SAFAR stands for System of Air Quality and Forecasting And Research. It is an air quality monitoring and forecasting network established by IITM, Pune. Since the project is being implemented in the PMR it is abbreviated as SAFAR-Pune or PUNERI-AIR so as to get mass appeal. SAFAR-Pune is not only a scientific project but also a mission mode journey with a single point agenda to-

SAFAR-Pune will integrate several complex components like air pollution monitoring network (AQMS) at 11 different locations in PMR, 11 integrated automatic weather stations, high resolution emission inventory, activity data and 3-D coupled atmospheric chemistry transport modeling system within PMR (in an area of 40x40 km from its centre) to facilitate current and forecasted information of major criteria air pollutants such as O3, NOx, CO, PM2.5, PM10, benzene, toluene and Xylene including weather parameters and UV-Index and to disseminate the obtained data in terms of meaningful information for a common citizen through various media devices.


For a city like PMR, assessment of environmental pollutants exposure and its impact on human health, vegetations, water quality and ecosystem became a necessity so as to spread awareness among masses. It is felt necessary that knowing the quality of air we breathe and its knowledge in advance would go in a long way for the citizens living in PMR to prepare themselves and take preventive measures. The atmosphere of awareness and sensitizing citizens on the subject would likely to pave the way for mitigation step to an individual and also to formulate the strategies for policy makers. This will eventually lead to betterments of people living in PMR.


There are 5 key criteria pollutants which are most hazardous to our health and crop yields, will be forecasted namely PM2.5, PM10, O3, CO and NOx. Although the information about other pollutants namely Benzene, Toluene, Xylene, CO2, BC and Hg will also be collected for research and development purposes.


AQI can be said to be a yardstick that runs from 0 to 500. These values can provide the public with timely and easy-to-understand information on local air quality and whether air pollution levels pose a health concern. The higher the AQI value, the greater the level of air pollution and greater is the health risk. For example, an AQI value of 50 represents good air quality and little potential to affect public health, whereas an AQI value over 300 represents very poor air quality. Briefly, AQI is a health protection alarming tool that is designed to help one make decision to protect ones health by limiting short-term exposure to air pollution and adjusting ones activity levels during increased levels of air pollution. It also provides advice on how one can improve the quality of the air one inhales. This index pays particular attention to people who are sensitive to air pollution and provides them with advice on how to protect their health during air quality levels associated with low, moderate, high and very high health risks.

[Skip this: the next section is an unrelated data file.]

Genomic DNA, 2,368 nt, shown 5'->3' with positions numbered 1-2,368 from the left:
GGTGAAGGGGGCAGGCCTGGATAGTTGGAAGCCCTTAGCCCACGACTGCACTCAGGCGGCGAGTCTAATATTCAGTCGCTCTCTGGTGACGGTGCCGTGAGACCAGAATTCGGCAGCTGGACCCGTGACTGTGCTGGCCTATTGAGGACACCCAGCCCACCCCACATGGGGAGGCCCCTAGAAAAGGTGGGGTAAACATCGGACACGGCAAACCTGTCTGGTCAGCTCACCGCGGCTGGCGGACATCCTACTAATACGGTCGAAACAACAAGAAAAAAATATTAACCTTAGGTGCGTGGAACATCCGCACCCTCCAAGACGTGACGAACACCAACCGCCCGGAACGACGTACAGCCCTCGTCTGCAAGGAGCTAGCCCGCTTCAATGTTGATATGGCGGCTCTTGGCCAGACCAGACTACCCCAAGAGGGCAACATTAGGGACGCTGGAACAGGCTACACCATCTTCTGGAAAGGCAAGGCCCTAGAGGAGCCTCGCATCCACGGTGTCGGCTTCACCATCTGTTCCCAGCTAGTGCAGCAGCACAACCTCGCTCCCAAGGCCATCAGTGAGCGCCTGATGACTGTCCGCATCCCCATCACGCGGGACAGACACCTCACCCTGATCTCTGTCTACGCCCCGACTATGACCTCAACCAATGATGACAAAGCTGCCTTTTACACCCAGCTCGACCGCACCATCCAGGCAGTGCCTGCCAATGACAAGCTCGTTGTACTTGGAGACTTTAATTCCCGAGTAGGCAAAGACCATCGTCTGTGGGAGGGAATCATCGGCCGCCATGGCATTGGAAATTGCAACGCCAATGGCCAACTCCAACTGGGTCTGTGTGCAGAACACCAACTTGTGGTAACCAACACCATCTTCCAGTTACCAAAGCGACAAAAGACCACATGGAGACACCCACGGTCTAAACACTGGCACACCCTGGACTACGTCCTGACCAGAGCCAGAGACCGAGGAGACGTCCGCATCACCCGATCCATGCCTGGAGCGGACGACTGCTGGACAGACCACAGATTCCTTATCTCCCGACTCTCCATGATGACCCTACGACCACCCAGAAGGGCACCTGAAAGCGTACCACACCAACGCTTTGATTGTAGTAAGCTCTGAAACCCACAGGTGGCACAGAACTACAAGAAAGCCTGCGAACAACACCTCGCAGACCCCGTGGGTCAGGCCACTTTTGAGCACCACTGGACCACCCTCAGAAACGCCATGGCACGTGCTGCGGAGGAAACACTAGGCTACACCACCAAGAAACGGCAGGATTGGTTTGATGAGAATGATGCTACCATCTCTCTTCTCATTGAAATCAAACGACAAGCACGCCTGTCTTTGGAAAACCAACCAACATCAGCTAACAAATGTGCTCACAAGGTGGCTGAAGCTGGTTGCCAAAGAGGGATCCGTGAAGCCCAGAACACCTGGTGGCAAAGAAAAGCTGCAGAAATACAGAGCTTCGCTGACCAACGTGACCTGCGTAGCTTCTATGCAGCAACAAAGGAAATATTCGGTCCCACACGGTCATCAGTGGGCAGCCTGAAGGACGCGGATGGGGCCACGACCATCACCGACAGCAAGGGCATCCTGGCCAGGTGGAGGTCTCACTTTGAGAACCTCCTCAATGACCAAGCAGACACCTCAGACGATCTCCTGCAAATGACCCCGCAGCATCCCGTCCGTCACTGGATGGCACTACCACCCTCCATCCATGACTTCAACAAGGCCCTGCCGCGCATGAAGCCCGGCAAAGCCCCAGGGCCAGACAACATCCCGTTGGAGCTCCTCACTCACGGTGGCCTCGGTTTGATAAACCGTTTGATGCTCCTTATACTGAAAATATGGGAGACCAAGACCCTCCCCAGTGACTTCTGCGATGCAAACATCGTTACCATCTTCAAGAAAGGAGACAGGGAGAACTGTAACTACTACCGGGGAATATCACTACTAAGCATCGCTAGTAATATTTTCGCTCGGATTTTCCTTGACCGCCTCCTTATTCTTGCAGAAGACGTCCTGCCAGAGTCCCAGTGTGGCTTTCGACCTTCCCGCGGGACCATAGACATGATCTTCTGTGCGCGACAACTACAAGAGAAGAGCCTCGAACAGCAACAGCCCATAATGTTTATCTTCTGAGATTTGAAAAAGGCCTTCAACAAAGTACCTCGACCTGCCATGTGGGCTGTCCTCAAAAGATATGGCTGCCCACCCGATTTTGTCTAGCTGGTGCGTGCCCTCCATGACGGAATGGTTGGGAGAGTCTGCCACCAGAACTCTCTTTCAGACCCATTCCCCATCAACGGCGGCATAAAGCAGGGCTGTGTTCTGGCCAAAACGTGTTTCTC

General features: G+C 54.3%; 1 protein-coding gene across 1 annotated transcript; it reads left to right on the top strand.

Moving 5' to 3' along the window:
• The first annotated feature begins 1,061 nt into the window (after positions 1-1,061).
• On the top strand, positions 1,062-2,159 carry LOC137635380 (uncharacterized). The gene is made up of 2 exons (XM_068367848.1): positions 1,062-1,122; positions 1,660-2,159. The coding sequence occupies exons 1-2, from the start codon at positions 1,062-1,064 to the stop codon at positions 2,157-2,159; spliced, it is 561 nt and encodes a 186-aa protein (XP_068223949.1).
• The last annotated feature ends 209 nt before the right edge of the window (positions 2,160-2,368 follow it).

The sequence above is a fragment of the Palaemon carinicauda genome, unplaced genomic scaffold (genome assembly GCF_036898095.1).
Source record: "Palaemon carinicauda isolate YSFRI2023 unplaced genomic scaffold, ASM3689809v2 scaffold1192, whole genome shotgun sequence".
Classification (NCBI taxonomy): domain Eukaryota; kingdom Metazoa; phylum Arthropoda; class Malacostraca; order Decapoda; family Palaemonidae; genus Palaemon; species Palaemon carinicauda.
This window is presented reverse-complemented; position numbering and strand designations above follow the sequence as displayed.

Yes, India has the AQI now defined purely from the scientific perspective. This has been made possible very recently by the Ministry of Earth Sciences (MoES) which has released a research Report No. RR-127 (ISSN 0252-1075) entitles “ SCEINETIFIC EVALUATION OF AIR QUALITY STANDARDS AND DEFINING AIR QUALITY INDEX FOR INDIA” authored by GufranBeig, Sachin Ghude and AparnaDeshpande of Indian Institute of Tropical Meteorology, Pune. This report has been released on 22nd September 2010 on the occasion of Commonwealth Games at Jawaharlal Nehru Stadium by Dr. Shailesh Nayak, Secretary, Ministry of Earth Sciences, Govt. of India. The Indian national ambient air quality standards (NAAQS) were made available by the Ministry of Environment and Forecast (MoEF) which paved the way to define the AQI.


PM10 includes both the coarse particles (particle size less than10 µm) which include PM2.5 as well as all particles between 2.5 and 10 microns. Hence, PM10 concentration can never be less than PM2.5. Please remember that here you are talking about “CONCENTRATION” However, as per the National ambient air quality standards, concentration of PM10 defined is higher (100) than PM2.5 (60). Hence, while normalizing the values to AQI the values of AQI for PM10 may become less than that of PM2.5.